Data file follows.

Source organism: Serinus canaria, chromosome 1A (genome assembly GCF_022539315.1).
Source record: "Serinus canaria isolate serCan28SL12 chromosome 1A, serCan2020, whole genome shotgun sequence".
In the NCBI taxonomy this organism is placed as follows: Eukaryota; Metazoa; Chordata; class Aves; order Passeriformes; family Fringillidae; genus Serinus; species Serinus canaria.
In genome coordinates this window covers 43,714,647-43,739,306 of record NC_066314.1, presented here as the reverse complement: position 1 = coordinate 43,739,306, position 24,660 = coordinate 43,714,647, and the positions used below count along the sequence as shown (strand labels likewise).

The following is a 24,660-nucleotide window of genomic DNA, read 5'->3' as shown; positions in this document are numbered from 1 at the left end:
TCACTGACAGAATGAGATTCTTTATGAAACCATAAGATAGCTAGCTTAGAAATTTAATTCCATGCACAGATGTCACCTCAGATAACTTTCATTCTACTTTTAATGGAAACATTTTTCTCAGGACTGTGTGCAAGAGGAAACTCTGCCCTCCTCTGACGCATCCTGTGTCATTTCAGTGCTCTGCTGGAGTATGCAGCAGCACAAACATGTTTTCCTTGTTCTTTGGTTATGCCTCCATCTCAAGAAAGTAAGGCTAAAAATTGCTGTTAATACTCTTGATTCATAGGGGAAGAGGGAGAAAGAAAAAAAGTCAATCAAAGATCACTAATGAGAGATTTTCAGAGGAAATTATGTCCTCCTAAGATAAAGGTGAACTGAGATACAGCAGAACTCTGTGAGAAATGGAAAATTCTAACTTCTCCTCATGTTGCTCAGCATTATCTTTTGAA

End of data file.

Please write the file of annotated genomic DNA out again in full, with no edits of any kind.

Source organism: Serinus canaria, chromosome 1A (genome assembly GCF_022539315.1).
Source record: "Serinus canaria isolate serCan28SL12 chromosome 1A, serCan2020, whole genome shotgun sequence".
In the NCBI taxonomy this organism is placed as follows: Eukaryota; Metazoa; Chordata; class Aves; order Passeriformes; family Fringillidae; genus Serinus; species Serinus canaria.
In genome coordinates this window covers 43,714,647-43,739,306 of record NC_066314.1, presented here as the reverse complement: position 1 = coordinate 43,739,306, position 24,660 = coordinate 43,714,647, and the positions used below count along the sequence as shown (strand labels likewise).

The following is a 24,660-nucleotide window of genomic DNA, read 5'->3' as shown; positions in this document are numbered from 1 at the left end:
TCACTGACAGAATGAGATTCTTTATGAAACCATAAGATAGCTAGCTTAGAAATTTAATTCCATGCACAGATGTCACCTCAGATAACTTTCATTCTACTTTTAATGGAAACATTTTTCTCAGGACTGTGTGCAAGAGGAAACTCTGCCCTCCTCTGACGCATCCTGTGTCATTTCAGTGCTCTGCTGGAGTATGCAGCAGCACAAACATGTTTTCCTTGTTCTTTGGTTATGCCTCCATCTCAAGAAAGTAAGGCTAAAAATTGCTGTTAATACTCTTGATTCATAGGGGAAGAGGGAGAAAGAAAAAAAGTCAATCAAAGATCACTAATGAGAGATTTTCAGAGGAAATTATGTCCTCCTAAGATAAAGGTGAACTGAGATACAGCAGAACTCTGTGAGAAATGGAAAATTCTAACTTCTCCTCATGTTGCTCAGCATTATCTTTTGAA